Today in History – September 27, 2003 – The first European mission to the moon was launched aboard an Ariane-5 rocket carrying the SMART-1 exploration probe, along with two commercial satellites. It took 15 months to reach lunar orbit, covered over 60 million miles with only 13 gallons of fuel. After being captured by lunar gravity in November 2004, the 170-lb probe scanned the Moon for over 30 months to gain more information about the chemical composition of the Moon and whether it contains water. Powered by a revolutionary new “ion drive”, a solar-powered engine, its cost was only £70 million, much less expensive than that of U.S. space missions. The SMART-1 crashed into lunar soil in September 2006 at the end of its successful mission. The image in the upper right is an artist’s impression of the trajectory of the SMART-1 spacecraft in the final phase of its mission.
Interested readings may want to read Arianne Agogino Gieringer’s blog of December 24 on the first Ariane rocket launch. As she points out, the Ariane rocket continues to be one of the premier commercial satellite launching systems in the world today.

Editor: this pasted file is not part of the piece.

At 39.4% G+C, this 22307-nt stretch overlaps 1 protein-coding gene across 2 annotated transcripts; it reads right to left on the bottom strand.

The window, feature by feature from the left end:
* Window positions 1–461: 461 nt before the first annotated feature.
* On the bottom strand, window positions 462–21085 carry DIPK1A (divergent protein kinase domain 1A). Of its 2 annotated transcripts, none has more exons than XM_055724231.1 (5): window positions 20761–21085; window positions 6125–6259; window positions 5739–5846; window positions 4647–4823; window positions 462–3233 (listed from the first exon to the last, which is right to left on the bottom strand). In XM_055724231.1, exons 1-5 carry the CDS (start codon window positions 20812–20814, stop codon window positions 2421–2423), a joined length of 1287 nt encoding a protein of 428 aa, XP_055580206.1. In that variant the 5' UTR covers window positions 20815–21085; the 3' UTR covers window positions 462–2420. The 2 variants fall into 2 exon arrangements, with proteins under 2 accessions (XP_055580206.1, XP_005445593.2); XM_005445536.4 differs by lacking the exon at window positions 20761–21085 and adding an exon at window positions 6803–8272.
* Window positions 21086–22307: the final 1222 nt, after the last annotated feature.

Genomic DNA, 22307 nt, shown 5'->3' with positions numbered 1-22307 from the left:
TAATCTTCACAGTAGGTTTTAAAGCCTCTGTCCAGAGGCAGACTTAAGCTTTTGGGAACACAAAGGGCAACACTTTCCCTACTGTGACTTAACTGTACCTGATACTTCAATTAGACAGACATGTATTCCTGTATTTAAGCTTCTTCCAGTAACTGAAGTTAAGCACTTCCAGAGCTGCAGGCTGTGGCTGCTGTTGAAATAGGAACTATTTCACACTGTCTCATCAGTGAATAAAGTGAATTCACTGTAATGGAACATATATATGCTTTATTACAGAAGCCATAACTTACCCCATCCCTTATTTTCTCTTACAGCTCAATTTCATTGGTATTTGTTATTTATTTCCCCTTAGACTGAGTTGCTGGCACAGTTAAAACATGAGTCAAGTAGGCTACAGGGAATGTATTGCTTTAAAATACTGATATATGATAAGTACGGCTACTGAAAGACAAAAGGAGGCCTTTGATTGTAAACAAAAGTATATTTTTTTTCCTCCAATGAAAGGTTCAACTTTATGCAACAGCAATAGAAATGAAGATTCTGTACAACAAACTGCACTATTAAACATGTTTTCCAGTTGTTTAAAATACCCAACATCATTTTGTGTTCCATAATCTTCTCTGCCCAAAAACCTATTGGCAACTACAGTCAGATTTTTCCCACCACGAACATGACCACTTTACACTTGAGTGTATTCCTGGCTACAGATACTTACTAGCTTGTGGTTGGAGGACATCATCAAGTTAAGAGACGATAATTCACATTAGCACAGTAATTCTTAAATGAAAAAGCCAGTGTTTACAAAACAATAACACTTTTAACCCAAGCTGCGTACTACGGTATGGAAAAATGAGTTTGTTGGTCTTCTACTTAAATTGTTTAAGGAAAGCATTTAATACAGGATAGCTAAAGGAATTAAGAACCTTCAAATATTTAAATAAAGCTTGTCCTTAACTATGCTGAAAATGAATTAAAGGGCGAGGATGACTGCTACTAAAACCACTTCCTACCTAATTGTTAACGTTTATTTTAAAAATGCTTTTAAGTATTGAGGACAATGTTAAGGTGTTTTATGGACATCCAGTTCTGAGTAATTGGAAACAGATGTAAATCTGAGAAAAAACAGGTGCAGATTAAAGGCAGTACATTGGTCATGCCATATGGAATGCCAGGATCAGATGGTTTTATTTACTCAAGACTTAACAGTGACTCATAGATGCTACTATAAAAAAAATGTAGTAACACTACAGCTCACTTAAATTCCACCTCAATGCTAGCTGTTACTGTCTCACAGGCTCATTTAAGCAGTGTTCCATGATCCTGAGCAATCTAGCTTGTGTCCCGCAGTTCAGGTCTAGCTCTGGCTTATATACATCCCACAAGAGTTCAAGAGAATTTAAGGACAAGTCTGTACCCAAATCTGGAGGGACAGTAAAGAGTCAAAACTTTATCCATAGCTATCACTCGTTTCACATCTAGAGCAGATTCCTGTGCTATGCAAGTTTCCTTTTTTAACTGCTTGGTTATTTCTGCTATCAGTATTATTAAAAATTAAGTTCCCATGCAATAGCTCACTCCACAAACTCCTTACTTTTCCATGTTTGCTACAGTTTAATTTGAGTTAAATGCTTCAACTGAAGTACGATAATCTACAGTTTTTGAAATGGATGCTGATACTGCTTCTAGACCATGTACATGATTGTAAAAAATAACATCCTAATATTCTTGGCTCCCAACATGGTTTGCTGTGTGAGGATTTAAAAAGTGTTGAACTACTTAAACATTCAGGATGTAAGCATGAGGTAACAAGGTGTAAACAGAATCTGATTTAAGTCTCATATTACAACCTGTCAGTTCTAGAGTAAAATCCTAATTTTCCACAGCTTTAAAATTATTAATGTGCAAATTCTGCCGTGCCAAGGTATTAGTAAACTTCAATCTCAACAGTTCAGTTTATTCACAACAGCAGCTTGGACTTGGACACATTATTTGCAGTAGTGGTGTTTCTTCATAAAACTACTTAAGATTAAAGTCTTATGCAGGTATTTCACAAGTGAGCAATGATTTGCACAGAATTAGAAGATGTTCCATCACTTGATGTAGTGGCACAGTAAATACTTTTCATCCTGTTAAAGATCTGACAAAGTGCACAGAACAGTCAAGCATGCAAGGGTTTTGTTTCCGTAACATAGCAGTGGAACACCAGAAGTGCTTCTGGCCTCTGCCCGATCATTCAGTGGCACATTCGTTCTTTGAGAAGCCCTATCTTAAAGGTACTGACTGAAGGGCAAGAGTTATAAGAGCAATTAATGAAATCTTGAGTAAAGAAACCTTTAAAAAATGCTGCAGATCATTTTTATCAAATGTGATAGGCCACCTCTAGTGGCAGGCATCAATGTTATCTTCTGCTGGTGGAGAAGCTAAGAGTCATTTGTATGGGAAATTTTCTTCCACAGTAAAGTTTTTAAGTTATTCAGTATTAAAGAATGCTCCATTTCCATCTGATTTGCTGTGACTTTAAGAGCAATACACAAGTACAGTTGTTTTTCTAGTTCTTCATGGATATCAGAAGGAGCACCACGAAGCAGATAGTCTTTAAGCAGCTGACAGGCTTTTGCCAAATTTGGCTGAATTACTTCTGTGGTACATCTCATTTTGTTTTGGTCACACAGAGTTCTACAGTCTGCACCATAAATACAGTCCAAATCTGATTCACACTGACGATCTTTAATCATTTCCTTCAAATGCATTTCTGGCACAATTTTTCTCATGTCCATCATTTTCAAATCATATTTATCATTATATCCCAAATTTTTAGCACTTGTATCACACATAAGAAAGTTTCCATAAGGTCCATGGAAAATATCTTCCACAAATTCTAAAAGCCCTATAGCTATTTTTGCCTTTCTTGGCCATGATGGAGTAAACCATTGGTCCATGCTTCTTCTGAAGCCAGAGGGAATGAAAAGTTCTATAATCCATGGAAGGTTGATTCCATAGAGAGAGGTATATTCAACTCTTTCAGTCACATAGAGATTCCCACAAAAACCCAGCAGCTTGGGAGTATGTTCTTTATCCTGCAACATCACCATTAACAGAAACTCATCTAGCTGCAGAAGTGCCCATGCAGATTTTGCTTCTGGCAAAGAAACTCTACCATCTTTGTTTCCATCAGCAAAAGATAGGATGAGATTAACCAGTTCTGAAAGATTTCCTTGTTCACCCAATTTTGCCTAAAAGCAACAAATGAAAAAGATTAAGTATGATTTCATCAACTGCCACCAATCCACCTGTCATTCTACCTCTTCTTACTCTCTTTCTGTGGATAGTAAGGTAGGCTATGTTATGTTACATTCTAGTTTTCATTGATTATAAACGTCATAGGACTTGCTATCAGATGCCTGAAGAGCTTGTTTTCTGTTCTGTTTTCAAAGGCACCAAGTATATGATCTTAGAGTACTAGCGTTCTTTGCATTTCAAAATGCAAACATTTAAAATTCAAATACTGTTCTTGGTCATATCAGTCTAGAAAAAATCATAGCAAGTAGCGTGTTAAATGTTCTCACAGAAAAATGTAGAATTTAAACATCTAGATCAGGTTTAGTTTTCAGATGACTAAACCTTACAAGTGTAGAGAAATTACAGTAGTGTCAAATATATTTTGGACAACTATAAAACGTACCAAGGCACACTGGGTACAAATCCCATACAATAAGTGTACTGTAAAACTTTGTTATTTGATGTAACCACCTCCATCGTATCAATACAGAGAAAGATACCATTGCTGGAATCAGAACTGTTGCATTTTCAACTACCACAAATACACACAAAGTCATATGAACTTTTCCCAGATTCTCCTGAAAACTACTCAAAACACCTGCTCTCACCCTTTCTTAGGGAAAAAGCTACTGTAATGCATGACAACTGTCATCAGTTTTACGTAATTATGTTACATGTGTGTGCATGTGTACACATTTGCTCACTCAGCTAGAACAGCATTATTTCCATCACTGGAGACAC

For more information, see the Engineering Pathway‘s resources on the SMART-1 mission, rockets and aerospace engineering. For curricular resources, visit the Aerospace Engineering Education community site.
Also on this date in history in 1816, the first Stirling engine is patented. And in 1910 a key patent is issued for the production of ammonia by Frtiz Haber and Robert Le Rossingnol.
This patent could produce ammonia on a large scale directly from its component gases of hydrogen and nitrogen. Fritz Haber (right photo above) went on to win the Nobel Prize in Chemistry for this invention in 1918.